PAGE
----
Do you lose your license immediately after a DUI in Florida?: Fort Lauderdale DUI Defense Attorney explains
The short answer is yes, you do lose your license immediately after getting a DUI in Florida.
When you’re arrested or ticketed for DUI (Driving Under the Influence) in South Florida, your license is suspended immediately. What happens after this initial suspension is entirely based on you and the actions you take.
After you are arrested for DUI in Florida, contact an experienced criminal DUI defense attorney immediately. It is important to contact a defense attorney who has ample DUI case experience. There are several details specific to DUIs that you must pay attention to and your attorney must advise you of and know how to handle in the best way for your case and your future.
An experienced DUI defense attorney will tell you that you have only 10 days from the date of your Florida arrest to take action to save your driver’s license.
If you do not take action to save your license, your license could automatically be suspended for 6 to 18 months, depending on the circumstances and your criminal history. If you want a chance to save your driver’s licence you cannot miss this 10-day window.
What can I do to save my driver’s license after a Florida DUI Charge?
The first step to take to save your license is to request a formal or informal administrative hearing with the Florida Department of Highway Safety and Motor Vehicles (FLHSMV). Your SouthFlorida DUI attorney should do this for you.
The purpose of this DMV hearing is to try and reinstate your driving privileges. The hearing officer could decide to reinstate your driving privileges, issue a hardship license, or deny any driving privileges at all. The better your DUI attorney, the better your chances at the Florida DMV.
To determine this, the hearing officer will look at a number of things such as:
- Whether there was enough probable cause for your arrest
- The results of your Blood or Breath Alcohol sample
- Whether the police officer illegally stopped you or failed to tell you necessary information
It’s extremely important to have an experienced DUI defense attorney help you through this administrative hearing. While it’s possible you can go through the hearing on your own, an experienced DUI defense attorney can conduct the administrative hearing in a way that can also help your criminal DUI case.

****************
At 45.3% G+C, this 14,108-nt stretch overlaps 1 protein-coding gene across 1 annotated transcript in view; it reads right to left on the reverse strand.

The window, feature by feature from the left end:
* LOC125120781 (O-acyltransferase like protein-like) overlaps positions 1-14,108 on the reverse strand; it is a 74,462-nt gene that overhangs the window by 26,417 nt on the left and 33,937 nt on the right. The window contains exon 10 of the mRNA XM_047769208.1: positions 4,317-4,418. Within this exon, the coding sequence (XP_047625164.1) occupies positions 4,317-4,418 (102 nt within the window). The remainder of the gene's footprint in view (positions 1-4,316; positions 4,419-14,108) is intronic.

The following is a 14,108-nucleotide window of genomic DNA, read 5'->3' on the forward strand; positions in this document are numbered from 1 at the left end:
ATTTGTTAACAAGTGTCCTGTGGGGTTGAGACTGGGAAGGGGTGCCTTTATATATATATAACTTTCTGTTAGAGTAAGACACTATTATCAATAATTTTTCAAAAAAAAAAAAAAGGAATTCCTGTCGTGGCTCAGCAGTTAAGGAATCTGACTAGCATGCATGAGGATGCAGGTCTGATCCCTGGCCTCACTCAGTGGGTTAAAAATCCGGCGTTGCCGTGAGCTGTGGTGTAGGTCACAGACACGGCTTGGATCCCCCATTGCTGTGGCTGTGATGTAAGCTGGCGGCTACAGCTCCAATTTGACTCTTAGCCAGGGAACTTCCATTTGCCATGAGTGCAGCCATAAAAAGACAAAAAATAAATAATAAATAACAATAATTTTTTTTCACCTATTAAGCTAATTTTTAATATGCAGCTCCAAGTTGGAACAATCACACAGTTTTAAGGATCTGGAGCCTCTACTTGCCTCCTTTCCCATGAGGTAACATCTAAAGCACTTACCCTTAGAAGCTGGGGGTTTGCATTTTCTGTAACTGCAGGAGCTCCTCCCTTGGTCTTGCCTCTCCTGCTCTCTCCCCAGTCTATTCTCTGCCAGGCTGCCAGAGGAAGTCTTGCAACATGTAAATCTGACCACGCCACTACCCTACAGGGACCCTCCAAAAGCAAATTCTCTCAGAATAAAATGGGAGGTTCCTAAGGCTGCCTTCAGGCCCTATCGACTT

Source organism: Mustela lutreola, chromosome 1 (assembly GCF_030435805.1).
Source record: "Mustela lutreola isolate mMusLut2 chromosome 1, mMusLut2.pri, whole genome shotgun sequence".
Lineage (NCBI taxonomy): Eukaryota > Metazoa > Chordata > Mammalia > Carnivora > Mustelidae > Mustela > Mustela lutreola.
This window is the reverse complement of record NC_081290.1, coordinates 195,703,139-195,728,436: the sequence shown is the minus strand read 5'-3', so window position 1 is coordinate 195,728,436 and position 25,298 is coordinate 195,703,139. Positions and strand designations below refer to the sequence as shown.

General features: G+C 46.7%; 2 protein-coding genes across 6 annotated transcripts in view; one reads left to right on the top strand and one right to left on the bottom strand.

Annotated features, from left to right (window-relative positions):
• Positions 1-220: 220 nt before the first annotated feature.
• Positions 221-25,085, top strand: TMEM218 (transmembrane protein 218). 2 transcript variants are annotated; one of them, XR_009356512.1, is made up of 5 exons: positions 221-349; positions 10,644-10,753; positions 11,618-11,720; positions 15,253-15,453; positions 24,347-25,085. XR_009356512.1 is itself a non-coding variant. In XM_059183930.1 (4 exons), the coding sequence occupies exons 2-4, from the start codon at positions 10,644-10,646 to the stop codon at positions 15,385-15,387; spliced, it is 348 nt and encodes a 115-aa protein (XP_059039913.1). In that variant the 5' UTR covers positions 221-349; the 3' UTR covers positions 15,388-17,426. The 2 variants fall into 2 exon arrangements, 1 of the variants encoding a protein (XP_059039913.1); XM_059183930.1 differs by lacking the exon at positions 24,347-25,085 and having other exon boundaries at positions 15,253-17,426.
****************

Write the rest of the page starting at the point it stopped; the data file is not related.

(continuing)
For example, the attorney may get testimony from the arresting officer that is contradictory to what he wrote in his reports. That can be extremely helpful in your criminal DUI case. You want to have an attorney present for this administrative hearing so they can argue every inconsistency and bring your case to the DMV in a way so that the hearing officer is sympathetic towards your cause and more likely to allow you to have driving privileges.
What can I do or say during my DUI DMV hearing to help my Florida DUI case?
Questions like “what do you do for work?” and “is your family dependent on you for your income?” will likely come up in the hearing if you are requesting a reinstatement of your license. The hearing officer asks these questions not to be nosy, but to weigh the costs and benefits of your license suspension.
For example, if you do not have a job and have no real reason to need to drive besides leisurely activities, the hearing officer will likely be less sympathetic to your case than they would be if you were a single mother with children dependent on your ability to go to work and make money to support, house, and feed them.
This is not to say to lie to the hearing officer or your attorney - however, it is important to have a realistic expectation of what the hearing officer’s thought process may be. The more reliant you and your immediate family are on your ability to drive and operate a motor vehicle, and the less serious your case, the more sympathetic and understanding the hearing officer may be about reinstating your driving privileges and license.
What is a Florida DUI hardship license?
The hearing officer at the time of issuing a hardship license will decide whether your hardship license is a “commercial (business) license” or one for “employment”. If you have previously been convicted of a DUI, you are not eligible to apply for a hardship license.
A “commercial license” allows you to drive to and from places that you will be “conducting business”. This means that you are able to go grocery shopping, purchase food, go to the doctor, or attend school. With a commercial license, you have the ability to do things and drive to places that are necessary for you to live. This includes things like grocery shopping and even attending religious services.
A hardship license specifically for “employment” means that you can drive from your residence to work, and from work back to your residence. This is a more restricted hardship license, as you are unable to go do things such as going grocery shopping, going to the doctor, etc.
How to fight your Florida DUI charge and protect your license
An experienced Florida DUI attorney can help examine your situation and your rights to find the most effective way forward. Contact Adam Rossen, Manny Serra-Jovenich or David Tarras at Rossen Law Firm today. We've helped countless individuals in Broward County and South Florida retain their driving privileges. We're ready to help and want to hear from you.
Take a moment to fill out the contact form on this page, or call our office nearest you. We offer FREE consultations.
- Fort Lauderdale Office: (754) 206-6200
- Sunrise Office: (754) 999-2499
- Boca Raton Office: (561) 880-8181
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